Your gym clothes or other activewear are most certainly made of some synthetic blend fabric. They must be washed in low temperatures (max 30ºC), but even then the funky smells may linger.

Use our Odor Control Laundry Detergent, developed to target the bacteria that cause odors. For clothes that reek of a pungent smell (when you accidentally left your used gym outfit in the bag until the next workout session) we recommend you let the clothes soak at least an hour in water and Odor Control Laundry Detergent before washing.

Steamery's Odor Control Laundry Detergent in a gym setting

Choose a short program and spin cycle (maximum 30ºC) to save water and energy. Remember gym clothes rarely get dirty – just sweaty. Our Odor Control Detergent is also great for washing cotton textiles; towels, bed linen, and all your garments made of cotton.

Washing down jackets

Down jackets must not be washed too often, since frequent washing will cause the down to lose its fluffiness. Instead, make a habit of hanging it outdoors and let it air and spray it with some Fabric Spray once in a while, and when you need to wash it, use a delicate laundry detergent. Standard detergents with harsh enzymes will dissolve the natural oils and the jacket will lose some of its insulation abilities.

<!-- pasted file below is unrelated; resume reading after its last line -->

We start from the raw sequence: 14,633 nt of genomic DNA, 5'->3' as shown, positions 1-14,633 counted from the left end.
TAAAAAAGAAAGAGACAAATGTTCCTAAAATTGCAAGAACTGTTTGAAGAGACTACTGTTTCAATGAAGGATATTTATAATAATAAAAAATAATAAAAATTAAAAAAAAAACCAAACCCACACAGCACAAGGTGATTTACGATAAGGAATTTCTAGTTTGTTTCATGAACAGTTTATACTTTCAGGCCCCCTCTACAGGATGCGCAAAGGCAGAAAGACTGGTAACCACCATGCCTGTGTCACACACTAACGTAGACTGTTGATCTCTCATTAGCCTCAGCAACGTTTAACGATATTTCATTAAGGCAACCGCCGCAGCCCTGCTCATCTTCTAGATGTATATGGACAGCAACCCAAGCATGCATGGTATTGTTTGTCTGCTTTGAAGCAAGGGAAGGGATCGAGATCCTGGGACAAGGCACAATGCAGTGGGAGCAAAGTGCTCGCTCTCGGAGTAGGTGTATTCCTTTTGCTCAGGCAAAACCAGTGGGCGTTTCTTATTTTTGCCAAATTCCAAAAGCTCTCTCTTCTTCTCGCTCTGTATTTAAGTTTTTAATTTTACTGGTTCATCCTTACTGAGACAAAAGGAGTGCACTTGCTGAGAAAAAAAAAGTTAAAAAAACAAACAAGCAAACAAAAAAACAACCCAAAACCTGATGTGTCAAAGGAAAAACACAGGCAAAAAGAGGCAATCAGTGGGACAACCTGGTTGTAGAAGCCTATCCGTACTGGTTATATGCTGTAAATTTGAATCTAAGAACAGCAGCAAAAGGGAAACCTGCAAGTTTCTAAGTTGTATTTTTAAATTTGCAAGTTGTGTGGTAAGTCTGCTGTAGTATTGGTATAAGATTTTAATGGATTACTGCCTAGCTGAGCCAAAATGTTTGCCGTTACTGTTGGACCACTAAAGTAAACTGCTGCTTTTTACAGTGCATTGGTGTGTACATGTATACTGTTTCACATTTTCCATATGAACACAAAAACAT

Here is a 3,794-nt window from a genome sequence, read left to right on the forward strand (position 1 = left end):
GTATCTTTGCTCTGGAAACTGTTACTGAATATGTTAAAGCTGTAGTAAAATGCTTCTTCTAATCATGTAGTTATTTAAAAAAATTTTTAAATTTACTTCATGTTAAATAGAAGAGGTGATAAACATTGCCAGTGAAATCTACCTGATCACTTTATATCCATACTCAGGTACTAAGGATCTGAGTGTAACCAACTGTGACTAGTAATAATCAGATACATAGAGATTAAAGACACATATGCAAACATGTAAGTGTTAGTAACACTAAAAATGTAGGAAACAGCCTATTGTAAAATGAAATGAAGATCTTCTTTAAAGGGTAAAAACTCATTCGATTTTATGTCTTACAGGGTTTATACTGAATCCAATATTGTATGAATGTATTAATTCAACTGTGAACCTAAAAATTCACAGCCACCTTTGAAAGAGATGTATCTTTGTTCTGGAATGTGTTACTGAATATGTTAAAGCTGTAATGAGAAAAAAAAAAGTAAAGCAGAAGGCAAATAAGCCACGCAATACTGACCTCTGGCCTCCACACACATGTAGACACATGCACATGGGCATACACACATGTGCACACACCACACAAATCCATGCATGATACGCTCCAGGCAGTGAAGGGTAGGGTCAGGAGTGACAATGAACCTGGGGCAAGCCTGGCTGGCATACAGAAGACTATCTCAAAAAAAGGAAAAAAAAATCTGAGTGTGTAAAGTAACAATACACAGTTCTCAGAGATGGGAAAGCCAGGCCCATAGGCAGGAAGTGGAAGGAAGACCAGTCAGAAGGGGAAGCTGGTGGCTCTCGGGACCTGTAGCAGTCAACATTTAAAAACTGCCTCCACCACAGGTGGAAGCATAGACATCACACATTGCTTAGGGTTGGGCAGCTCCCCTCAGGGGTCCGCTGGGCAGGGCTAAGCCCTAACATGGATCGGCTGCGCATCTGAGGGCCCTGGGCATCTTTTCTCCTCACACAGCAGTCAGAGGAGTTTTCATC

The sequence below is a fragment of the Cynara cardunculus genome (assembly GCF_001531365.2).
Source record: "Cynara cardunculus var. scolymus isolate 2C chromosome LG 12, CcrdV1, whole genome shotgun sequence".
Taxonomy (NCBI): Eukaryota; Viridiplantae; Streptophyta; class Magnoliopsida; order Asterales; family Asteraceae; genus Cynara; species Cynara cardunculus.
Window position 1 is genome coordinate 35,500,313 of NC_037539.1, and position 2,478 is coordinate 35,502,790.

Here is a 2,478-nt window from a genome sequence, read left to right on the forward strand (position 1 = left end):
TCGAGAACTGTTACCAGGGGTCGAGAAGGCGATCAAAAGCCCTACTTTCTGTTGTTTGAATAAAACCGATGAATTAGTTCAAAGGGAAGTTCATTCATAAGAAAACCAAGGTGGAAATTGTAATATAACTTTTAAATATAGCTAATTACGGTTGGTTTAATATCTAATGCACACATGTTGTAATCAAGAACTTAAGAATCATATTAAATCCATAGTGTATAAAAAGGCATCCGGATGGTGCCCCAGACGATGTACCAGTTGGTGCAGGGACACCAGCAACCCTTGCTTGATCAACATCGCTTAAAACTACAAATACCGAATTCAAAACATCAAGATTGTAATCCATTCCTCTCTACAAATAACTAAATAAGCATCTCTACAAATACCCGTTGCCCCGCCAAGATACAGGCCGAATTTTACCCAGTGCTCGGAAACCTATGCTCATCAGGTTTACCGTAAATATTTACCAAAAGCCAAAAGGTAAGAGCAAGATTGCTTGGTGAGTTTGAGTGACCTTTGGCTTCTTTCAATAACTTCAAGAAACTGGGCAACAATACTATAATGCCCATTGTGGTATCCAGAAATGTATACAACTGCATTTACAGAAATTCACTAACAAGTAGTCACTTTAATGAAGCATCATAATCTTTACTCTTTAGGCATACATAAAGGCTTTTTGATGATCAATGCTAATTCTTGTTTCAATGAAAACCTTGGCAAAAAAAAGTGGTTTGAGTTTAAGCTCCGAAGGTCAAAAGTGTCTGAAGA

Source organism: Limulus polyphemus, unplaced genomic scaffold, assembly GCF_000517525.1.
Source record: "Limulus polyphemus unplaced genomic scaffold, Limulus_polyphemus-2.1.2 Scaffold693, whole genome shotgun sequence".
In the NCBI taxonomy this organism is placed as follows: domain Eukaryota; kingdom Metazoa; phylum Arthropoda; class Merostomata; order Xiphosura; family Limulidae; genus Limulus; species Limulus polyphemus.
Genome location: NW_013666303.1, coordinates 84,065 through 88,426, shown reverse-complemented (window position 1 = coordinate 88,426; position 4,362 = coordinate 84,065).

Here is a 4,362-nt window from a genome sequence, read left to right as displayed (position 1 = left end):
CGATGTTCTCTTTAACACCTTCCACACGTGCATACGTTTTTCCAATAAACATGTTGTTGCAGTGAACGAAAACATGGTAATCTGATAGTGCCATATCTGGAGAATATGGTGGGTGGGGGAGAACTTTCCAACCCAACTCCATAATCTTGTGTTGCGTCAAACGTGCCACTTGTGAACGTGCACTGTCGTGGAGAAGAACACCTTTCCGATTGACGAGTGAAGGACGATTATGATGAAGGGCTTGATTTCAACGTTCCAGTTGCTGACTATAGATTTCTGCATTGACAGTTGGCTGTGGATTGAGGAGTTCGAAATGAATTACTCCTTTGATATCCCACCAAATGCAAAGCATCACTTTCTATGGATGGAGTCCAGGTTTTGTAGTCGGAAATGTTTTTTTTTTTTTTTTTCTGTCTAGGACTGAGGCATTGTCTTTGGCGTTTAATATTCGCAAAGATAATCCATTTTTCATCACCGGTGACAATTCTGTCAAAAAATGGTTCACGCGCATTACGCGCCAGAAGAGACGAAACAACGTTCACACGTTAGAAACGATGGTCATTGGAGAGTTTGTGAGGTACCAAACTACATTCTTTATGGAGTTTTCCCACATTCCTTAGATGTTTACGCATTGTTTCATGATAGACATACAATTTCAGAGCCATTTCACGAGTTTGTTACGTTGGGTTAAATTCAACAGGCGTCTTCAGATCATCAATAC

Rinse out all detergent residues thoroughly (we recommend an extra rinsing cycle) and tumble dry, inside out, at a low temperature. Add three or more clean tennis balls to the tumble dryer and let the program run until your jacket has dried completely. Pause to shake the jacket once in a while, you want the down to spread evenly throughout the garment. The jacket is done and ready to be worn when it’s completely dry and smells fresh.

Washing everyday cotton

Cotton can withstand higher temperatures. However, colors will fade if you constantly wash your clothes at 60ºC, so make 30ºC–40ºC your standard option for colored textiles. Crisp, white 100% cotton garments can often be washed at 60ºC, this will actually prevent them from becoming grey-ish. Choose our Dark & Denim Laundry Detergent for black, navy, or brown clothes, and our All Colors Laundry Detergent for any colored textiles. To help your white textiles stay white over time, wash them with our White Laundry Detergent.

How to hand wash

Machine washing is a harsh clothing care process. It is not only the fact that clothes are soaked in water and later on dried that has an impact on clothing appearance. The vigorous movements manipulate fibers, seams, and hems which may result in damage. When hand washing, you have total control of the items being washed and can adjust your method using your hands. For example, when removing stains, you can focus only on the stained area if the rest of the garment is clean.